What a contemptible thing the rod must have been in the eyes of that Egyptian freethinker; the idea of delivering three millions of slaves with a rod! We had three millions of slaves in this country, and before they could be set free half a million of men had to lay down their lives. The flower of the nation marched to its grave before our slaves gained their deliverance.
Here was a weak and solitary man going down to Egypt, to meet a monarch who had the power of life and death. And all he had with which to deliver the people from bondage was this rod! Yet see how famous that rod became. When Moses wanted to bring up the plagues on the people he had only to stretch out his rod, and they covered the land. He had but to stretch it out, and the water of the country was turned into blood. Then when the people came to the Red Sea and they wanted to go across, he had only to lift up the rod and the waters separated, so that the people could pass through dry-shod. When they were in the desert and wanted water to drink, again he lifted this rod and struck the flinty rock, when the water burst forth, and they drank and were refreshed. That contemptible rod became mighty indeed. But it was not the rod; it was the God of Moses, who condescended to use it.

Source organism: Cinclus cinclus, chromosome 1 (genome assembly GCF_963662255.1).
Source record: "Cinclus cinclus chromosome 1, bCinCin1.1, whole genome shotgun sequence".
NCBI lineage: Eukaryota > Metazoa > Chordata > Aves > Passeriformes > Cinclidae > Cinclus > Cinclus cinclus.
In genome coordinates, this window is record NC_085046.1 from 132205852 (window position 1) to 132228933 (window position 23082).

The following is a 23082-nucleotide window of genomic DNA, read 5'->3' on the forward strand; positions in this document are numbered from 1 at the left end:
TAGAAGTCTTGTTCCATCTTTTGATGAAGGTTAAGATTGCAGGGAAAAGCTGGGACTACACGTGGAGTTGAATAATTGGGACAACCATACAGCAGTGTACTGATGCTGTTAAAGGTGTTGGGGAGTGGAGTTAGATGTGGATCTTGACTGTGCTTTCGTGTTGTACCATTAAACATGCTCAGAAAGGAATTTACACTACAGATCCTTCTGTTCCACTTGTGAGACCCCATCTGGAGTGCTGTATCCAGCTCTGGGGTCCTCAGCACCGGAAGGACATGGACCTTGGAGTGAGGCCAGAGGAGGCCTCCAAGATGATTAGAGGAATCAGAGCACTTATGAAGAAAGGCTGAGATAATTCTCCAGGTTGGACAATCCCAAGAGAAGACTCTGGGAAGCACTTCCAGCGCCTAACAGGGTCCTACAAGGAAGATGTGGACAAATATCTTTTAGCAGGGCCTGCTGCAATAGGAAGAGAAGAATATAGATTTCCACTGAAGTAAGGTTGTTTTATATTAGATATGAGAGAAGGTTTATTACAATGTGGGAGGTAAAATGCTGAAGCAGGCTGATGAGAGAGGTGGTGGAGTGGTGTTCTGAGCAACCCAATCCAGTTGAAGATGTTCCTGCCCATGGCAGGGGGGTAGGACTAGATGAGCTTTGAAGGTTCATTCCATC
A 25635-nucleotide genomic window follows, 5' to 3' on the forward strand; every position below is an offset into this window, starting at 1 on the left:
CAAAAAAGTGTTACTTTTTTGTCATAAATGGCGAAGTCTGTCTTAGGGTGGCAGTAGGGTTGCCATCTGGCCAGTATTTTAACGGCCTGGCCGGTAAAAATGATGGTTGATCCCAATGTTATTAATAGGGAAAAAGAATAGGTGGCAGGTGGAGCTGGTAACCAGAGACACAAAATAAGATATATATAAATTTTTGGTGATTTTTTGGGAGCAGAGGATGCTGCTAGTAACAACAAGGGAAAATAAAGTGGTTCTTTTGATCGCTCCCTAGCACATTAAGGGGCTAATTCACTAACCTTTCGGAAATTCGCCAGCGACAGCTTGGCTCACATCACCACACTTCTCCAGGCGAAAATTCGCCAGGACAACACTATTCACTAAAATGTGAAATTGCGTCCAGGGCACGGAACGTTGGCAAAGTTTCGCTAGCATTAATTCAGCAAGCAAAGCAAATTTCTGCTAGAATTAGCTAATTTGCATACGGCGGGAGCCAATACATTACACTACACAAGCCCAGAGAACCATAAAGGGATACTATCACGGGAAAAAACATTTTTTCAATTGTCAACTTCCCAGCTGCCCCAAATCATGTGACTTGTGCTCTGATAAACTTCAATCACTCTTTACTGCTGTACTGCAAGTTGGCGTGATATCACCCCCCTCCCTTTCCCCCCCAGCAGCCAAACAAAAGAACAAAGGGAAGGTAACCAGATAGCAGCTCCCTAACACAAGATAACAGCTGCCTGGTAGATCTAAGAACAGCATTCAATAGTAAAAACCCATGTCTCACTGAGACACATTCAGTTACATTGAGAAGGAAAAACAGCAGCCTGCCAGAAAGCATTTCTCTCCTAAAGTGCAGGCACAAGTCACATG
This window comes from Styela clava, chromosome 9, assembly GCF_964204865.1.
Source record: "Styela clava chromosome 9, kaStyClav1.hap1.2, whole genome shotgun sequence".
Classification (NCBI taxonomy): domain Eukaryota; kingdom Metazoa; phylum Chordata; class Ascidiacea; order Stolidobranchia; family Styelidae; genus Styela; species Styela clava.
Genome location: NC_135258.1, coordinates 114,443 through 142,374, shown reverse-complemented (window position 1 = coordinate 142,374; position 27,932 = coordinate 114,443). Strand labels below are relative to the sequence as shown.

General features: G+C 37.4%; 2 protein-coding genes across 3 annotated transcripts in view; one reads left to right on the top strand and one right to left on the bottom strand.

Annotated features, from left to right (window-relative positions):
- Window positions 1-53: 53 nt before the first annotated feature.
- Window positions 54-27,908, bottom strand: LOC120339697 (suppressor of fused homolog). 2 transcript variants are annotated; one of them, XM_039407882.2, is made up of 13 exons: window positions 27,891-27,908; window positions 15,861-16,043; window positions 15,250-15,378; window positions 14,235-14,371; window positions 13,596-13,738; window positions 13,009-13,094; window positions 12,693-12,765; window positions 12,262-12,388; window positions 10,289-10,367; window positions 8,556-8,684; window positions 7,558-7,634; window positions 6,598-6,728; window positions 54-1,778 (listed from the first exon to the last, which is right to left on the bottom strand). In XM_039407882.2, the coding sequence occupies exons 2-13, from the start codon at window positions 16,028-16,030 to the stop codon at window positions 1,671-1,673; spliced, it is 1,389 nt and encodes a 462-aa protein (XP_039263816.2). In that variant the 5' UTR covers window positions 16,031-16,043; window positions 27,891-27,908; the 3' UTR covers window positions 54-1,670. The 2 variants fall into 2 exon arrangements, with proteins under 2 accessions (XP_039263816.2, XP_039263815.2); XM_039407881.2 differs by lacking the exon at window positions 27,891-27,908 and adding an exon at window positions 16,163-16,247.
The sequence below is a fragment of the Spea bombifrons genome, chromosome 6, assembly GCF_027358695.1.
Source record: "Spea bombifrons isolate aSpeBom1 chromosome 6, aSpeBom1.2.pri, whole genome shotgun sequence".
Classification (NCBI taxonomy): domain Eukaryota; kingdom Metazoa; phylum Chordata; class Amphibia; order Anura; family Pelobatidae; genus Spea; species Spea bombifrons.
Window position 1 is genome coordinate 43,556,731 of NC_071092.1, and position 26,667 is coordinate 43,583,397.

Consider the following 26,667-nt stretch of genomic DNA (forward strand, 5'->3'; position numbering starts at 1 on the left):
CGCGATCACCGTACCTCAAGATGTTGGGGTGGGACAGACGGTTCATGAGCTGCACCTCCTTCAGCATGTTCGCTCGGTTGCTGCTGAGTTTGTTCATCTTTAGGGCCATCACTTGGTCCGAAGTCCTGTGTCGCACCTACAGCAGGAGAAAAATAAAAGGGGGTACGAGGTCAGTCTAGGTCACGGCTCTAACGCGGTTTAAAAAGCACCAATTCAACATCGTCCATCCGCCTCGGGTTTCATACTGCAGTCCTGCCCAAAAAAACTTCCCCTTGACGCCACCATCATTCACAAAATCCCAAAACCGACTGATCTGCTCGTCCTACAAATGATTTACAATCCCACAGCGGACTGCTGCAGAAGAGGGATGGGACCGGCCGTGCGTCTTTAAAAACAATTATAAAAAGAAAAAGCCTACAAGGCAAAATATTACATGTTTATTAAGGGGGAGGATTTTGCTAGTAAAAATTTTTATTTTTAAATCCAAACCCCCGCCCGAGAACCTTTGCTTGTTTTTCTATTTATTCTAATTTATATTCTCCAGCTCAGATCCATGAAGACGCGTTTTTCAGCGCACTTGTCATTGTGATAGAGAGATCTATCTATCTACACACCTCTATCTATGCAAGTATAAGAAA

Let us learn a lesson from this history. We are required to use what we have, not what we have not. Whatever gifts or talents you have, take and lay them at the Master's feet. Moses took what he had; and we see how much he accomplished. If we are ready to say: |Here am I, ready and willing to be used,| the Lord will use us; He will link His mighty power with our weakness, and we shall be able to do great things for Him.
Look again, and see Joshua as he goes up to the walls of Jericho. If you had asked what they had with which to bring down the walls of that city, all you would have seen would have been a few rams' horns. They must have looked very mean and contemptible in the eyes of the men of Jericho. Perhaps the city contained some men who were giants; as they looked over the walls and saw the Israelites marching around the city blowing these horns, they must have appeared very insignificant. But God can use the base things, the despised things. However contemptible an instrument a ram's horn may have appeared in the sight of man, the people went on blowing them as they were commanded; and at the appointed time down came the walls, and the city was taken. The Israelites had no battering rams; no great armor or mighty weapons of any kind. They simply took what they had, and God used it to do the work.